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mitch mcconnell sometimes is right about things. one of the things he is right about is that democrats are not doing a good enough job. but, overall, i am impressed with what joe biden has done. he has stepped up and attempted to use the bully pulpit to push a countervailing force that needs to occur. we are at a crossroads. it is a good time for us to take that step. but, stopped clocks are right twice a day. eagle immigrants, indie -- illegal immigrants, illegal aliens, it is a misnomer. but it is more than that. it is a red herring for both sides of the aisle. another thing. you cannot look at inflation and the state of our country and simply attribute the state of our country to one side of the
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aisle or the other. because, first of all, it is really one side of the aisle. you are looking at republicans who call themselves democrats. listen, we need a job packet -- package. we need to send people back to work. to do that, it cannot be about money. people need to feel as of the job they are doing is important and relevant. we need to bring people in to the process. host: speaking of jobs and the american economy, here is a story from the hill that shows that jobless claims are reversing, falling to a post locked down low of 360,000. "the number of new applications for jobless benefits fell last week according to data released by the labor department.
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in the week ending july 10, newly adjusted claims for unemployment insurance fell to three and 60,000, down by 26,000 from the -- 360,000, down from 26,000 by the previous week. jobless claims fell to their lowest level since march 14, 2020 where claims totaled 225,000 shortly before the covid-19 pandemic shattered the economy." the number of new applications for job benefits seem to be going down. so, there should be more jobs out there. do you approve or disapprove of what president biden is doing for the economy? let's see what bob from elkhart, indiana says. good morning. caller: good morning. number one, i think biden has messed up a few situations as far as opening the borders up like that.
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nobody was prepared for that. it is not just as the people that are coming over. they are honest people having it rough in mexico and honduras and other places. i understand that. but i do not think we are ready to take on that big of a number to take care of people. host: bob, what do you think about what president biden is doing with the economy? the topic is the economy this morning. guest: -- caller: i do not think the economy is doing as well as everybody is saying. there are a lot of jobs out there. but, he capes -- keep passing money out of people than what -- that would rather stay home and draw easy money then go back to work. i do not think there are too many restaurants that can pay their people $50 an hour and still survive. -- $15 an hour and still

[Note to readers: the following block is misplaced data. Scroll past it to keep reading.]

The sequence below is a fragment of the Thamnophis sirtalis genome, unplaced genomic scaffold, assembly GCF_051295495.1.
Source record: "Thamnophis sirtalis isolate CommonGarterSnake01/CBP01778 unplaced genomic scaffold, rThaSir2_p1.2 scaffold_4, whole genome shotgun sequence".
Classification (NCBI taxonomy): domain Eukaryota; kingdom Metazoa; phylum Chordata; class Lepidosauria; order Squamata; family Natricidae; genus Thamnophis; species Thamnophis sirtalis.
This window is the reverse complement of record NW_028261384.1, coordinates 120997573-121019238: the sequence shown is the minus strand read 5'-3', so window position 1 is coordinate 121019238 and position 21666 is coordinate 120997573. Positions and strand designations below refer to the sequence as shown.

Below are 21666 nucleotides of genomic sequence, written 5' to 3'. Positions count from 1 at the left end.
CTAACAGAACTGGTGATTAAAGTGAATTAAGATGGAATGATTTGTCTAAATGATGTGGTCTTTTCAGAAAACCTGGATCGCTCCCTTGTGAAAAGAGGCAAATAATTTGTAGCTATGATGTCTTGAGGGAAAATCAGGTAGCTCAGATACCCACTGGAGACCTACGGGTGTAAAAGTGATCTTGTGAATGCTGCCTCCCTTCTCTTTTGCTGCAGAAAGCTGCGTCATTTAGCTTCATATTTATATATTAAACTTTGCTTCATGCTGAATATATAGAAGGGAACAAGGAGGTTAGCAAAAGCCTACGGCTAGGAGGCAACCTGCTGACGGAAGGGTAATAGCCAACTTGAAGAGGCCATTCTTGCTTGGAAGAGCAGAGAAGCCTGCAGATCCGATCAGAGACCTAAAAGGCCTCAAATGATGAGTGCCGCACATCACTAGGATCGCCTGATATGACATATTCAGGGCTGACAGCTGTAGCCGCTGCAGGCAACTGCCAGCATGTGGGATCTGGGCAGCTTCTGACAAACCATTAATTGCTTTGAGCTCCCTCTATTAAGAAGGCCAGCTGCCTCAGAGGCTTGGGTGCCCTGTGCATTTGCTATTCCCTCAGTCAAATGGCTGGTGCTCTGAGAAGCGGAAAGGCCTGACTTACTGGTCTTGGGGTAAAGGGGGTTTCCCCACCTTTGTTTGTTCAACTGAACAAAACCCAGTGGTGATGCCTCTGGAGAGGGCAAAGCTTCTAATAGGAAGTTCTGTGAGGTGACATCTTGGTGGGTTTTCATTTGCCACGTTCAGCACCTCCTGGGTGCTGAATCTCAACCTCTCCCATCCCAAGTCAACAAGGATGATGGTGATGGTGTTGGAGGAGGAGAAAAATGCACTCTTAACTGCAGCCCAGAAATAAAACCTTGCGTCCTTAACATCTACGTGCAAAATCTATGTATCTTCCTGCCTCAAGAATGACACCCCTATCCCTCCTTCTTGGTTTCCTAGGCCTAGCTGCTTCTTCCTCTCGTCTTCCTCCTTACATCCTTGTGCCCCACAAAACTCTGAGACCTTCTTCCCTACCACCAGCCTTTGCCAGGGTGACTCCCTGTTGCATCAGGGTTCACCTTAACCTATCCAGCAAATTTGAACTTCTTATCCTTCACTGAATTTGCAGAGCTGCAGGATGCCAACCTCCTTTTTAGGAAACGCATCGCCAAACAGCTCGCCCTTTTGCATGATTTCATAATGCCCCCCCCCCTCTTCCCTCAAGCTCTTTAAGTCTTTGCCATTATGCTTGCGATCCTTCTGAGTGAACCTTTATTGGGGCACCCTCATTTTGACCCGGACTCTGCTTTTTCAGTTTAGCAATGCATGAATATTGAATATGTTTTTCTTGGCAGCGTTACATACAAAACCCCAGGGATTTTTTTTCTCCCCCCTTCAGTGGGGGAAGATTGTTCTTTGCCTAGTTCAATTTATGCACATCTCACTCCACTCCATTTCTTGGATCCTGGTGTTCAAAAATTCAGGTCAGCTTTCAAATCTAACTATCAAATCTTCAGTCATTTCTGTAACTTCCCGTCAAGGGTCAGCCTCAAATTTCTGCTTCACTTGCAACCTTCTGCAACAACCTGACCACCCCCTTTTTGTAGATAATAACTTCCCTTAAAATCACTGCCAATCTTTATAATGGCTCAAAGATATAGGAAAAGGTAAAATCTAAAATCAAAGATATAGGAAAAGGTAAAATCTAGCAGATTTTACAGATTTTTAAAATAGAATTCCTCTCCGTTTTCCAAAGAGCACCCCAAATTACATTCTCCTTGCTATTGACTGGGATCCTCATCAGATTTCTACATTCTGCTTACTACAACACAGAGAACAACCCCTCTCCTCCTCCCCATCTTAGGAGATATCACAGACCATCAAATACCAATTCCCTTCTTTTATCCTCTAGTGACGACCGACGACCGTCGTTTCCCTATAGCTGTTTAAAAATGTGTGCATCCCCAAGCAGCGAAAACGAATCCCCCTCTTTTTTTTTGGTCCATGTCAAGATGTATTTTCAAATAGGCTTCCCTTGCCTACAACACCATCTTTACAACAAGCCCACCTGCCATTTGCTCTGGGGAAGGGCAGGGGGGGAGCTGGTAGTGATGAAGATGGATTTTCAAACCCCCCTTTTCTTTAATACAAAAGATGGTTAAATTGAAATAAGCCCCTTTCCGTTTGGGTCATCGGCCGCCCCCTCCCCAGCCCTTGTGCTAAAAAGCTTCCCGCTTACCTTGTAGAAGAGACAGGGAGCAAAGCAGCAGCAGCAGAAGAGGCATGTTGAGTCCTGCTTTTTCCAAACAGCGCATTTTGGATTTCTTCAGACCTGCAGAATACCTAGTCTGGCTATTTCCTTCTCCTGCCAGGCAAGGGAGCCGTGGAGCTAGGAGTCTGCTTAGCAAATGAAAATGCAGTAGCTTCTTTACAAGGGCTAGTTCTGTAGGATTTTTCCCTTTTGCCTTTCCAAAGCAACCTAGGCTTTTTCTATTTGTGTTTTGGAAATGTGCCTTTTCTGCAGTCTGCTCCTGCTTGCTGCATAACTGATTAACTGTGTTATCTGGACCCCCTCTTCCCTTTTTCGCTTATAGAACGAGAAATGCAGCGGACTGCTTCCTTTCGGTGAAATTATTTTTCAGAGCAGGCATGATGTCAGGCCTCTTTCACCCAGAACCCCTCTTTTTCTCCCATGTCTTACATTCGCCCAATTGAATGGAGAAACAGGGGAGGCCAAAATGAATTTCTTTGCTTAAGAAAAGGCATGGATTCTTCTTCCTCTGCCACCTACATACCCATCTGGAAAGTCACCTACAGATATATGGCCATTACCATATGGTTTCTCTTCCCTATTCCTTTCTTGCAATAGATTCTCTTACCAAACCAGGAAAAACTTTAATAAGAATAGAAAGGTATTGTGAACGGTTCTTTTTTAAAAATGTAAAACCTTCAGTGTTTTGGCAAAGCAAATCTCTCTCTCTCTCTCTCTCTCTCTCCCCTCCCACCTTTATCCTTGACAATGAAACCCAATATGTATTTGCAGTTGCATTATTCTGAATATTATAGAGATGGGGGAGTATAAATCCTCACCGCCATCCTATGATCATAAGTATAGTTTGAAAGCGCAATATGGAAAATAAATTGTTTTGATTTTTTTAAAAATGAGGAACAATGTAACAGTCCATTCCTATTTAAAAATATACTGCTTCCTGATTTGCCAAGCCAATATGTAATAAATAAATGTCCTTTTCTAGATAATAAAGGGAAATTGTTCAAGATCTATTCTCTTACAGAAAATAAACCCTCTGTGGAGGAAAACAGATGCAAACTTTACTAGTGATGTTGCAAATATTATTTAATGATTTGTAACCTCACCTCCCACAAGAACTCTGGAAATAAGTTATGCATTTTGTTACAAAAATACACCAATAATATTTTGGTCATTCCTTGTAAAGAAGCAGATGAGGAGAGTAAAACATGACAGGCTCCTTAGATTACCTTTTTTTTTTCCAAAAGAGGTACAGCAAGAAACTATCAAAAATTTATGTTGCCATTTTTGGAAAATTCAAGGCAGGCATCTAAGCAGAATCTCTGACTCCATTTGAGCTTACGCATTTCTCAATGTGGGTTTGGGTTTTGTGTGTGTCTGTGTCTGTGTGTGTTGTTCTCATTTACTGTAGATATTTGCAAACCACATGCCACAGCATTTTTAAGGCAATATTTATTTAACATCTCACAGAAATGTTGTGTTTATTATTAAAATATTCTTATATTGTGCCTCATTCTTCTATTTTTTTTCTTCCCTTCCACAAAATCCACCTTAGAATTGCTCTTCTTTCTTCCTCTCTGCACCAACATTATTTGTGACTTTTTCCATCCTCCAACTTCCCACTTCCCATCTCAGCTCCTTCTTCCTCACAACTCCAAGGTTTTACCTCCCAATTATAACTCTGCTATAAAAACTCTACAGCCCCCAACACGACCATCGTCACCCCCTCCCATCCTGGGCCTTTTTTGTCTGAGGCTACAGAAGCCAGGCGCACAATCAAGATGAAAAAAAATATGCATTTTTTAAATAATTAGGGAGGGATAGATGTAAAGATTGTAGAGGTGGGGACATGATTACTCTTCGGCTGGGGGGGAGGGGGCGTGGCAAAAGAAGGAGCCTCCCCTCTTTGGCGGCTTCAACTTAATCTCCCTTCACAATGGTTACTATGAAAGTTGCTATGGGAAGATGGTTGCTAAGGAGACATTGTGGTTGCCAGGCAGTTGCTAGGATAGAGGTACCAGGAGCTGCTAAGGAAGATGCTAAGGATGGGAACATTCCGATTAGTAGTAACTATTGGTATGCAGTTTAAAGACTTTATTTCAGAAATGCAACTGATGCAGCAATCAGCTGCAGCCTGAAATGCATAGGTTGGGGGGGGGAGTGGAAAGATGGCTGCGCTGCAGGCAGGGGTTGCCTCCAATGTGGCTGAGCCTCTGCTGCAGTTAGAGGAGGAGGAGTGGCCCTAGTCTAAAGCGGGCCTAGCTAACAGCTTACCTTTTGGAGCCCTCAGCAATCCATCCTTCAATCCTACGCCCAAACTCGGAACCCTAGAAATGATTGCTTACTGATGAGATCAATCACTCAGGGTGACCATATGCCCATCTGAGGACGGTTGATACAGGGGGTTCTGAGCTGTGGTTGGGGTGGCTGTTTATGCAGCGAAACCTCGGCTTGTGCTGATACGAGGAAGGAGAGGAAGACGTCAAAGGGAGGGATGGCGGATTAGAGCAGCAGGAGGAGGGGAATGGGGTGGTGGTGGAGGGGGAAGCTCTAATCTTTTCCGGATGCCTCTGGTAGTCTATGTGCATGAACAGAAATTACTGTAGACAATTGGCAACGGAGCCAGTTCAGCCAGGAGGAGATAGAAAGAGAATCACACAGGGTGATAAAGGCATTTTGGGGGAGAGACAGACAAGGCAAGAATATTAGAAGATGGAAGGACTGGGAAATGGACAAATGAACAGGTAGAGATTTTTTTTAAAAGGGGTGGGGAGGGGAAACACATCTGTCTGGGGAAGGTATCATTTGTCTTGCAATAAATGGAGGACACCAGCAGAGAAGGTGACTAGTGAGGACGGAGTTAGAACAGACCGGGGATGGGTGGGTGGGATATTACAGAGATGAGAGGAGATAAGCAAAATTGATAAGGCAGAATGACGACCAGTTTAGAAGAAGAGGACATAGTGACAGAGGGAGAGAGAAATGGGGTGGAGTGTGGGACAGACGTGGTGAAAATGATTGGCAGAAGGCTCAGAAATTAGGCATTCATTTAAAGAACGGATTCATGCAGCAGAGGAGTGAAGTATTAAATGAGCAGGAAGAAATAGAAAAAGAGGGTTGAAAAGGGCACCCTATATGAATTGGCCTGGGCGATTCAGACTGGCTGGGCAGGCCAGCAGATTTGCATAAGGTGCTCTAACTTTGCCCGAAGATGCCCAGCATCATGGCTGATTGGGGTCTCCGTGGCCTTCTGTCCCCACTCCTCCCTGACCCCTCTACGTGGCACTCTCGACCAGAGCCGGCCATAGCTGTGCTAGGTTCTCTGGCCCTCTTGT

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survive. i think if they earn it and they are the head chef they should make more than that. or if they have a bigger job. the guy just starting out doing it. most of these people live off tips. so. host: what do you think president biden should do about the economic situation that he is not doing? caller: i think he needs to quit passing stimulus bills. it is going to affect my daughter and my granddaughter. it is going to affect a lot of other people down the road. somebody has to pay it back. there is nothing free in the world. he wants to give everybody a tax break on their kids if they have kids. host: let's go to randy calling from millington, michigan. good morning. caller: good morning jesse.
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i want to start by thanking you and all of the other men and women it takes to bring us this program. you are doing a great service to the nation. i believe president biden is doing quite a good job on handling the economy on what he was handed. at least he is trying to include, i believe, all of the american people. it is not just a break for the rich or subsidies for farmers that you go out and start a tariff with china and we end up paying farmers. he is doing as best as he can for what we are coming out of area -- what we are coming out of. there is no book on how you come out of a pandemic. he is looking out for the interest of all of us. it is not going to be perfect. he will stumble. but he is walking in the right direction. on a personal note, i believe
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when it comes to voting in 2022 and 2024, our american spirit will remember january 6, 2021. host: let's go to ada, calling from grindstone, pennsylvania. good morning. caller: good morning. the reason i am calling is because i disapprove of the handling of the economy. it started way back when trump was in office giving out free money. letting people collect unemployment because they were afraid to go to work, because of covid. i am a front-line worker. i went to work every day. now, we are going to give people more money -- i just don't believe now that giving them